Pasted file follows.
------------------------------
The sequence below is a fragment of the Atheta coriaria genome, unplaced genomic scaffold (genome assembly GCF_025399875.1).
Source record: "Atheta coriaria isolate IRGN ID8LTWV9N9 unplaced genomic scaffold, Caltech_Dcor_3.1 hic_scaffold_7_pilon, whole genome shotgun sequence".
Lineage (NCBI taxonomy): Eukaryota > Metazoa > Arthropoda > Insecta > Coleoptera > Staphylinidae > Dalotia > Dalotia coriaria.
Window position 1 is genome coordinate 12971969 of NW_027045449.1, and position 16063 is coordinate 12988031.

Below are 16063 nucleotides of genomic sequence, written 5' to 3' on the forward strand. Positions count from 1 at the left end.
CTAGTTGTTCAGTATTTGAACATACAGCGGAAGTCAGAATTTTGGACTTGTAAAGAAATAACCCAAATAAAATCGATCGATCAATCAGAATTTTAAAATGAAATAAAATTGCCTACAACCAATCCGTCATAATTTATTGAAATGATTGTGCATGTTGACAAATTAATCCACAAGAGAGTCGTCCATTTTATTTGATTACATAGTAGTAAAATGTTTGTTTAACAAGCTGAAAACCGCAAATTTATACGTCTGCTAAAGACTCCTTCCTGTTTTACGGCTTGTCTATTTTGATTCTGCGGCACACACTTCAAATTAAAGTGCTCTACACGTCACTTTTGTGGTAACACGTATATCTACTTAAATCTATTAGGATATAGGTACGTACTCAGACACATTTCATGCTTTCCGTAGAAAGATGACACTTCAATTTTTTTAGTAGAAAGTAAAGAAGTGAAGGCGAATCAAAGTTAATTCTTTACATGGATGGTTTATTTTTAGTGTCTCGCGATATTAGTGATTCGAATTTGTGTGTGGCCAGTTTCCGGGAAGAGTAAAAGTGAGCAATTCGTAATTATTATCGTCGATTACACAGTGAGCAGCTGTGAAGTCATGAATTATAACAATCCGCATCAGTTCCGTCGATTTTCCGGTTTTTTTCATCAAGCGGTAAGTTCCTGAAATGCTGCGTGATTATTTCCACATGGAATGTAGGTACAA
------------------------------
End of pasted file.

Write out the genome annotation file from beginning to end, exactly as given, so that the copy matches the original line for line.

The sequence below is a fragment of the Atheta coriaria genome, unplaced genomic scaffold (genome assembly GCF_025399875.1).
Source record: "Atheta coriaria isolate IRGN ID8LTWV9N9 unplaced genomic scaffold, Caltech_Dcor_3.1 hic_scaffold_7_pilon, whole genome shotgun sequence".
Lineage (NCBI taxonomy): Eukaryota > Metazoa > Arthropoda > Insecta > Coleoptera > Staphylinidae > Dalotia > Dalotia coriaria.
Window position 1 is genome coordinate 12971969 of NW_027045449.1, and position 16063 is coordinate 12988031.

Below are 16063 nucleotides of genomic sequence, written 5' to 3' on the forward strand. Positions count from 1 at the left end.
CTAGTTGTTCAGTATTTGAACATACAGCGGAAGTCAGAATTTTGGACTTGTAAAGAAATAACCCAAATAAAATCGATCGATCAATCAGAATTTTAAAATGAAATAAAATTGCCTACAACCAATCCGTCATAATTTATTGAAATGATTGTGCATGTTGACAAATTAATCCACAAGAGAGTCGTCCATTTTATTTGATTACATAGTAGTAAAATGTTTGTTTAACAAGCTGAAAACCGCAAATTTATACGTCTGCTAAAGACTCCTTCCTGTTTTACGGCTTGTCTATTTTGATTCTGCGGCACACACTTCAAATTAAAGTGCTCTACACGTCACTTTTGTGGTAACACGTATATCTACTTAAATCTATTAGGATATAGGTACGTACTCAGACACATTTCATGCTTTCCGTAGAAAGATGACACTTCAATTTTTTTAGTAGAAAGTAAAGAAGTGAAGGCGAATCAAAGTTAATTCTTTACATGGATGGTTTATTTTTAGTGTCTCGCGATATTAGTGATTCGAATTTGTGTGTGGCCAGTTTCCGGGAAGAGTAAAAGTGAGCAATTCGTAATTATTATCGTCGATTACACAGTGAGCAGCTGTGAAGTCATGAATTATAACAATCCGCATCAGTTCCGTCGATTTTCCGGTTTTTTTCATCAAGCGGTAAGTTCCTGAAATGCTGCGTGATTATTTCCACATGGAATGTAGGTACAA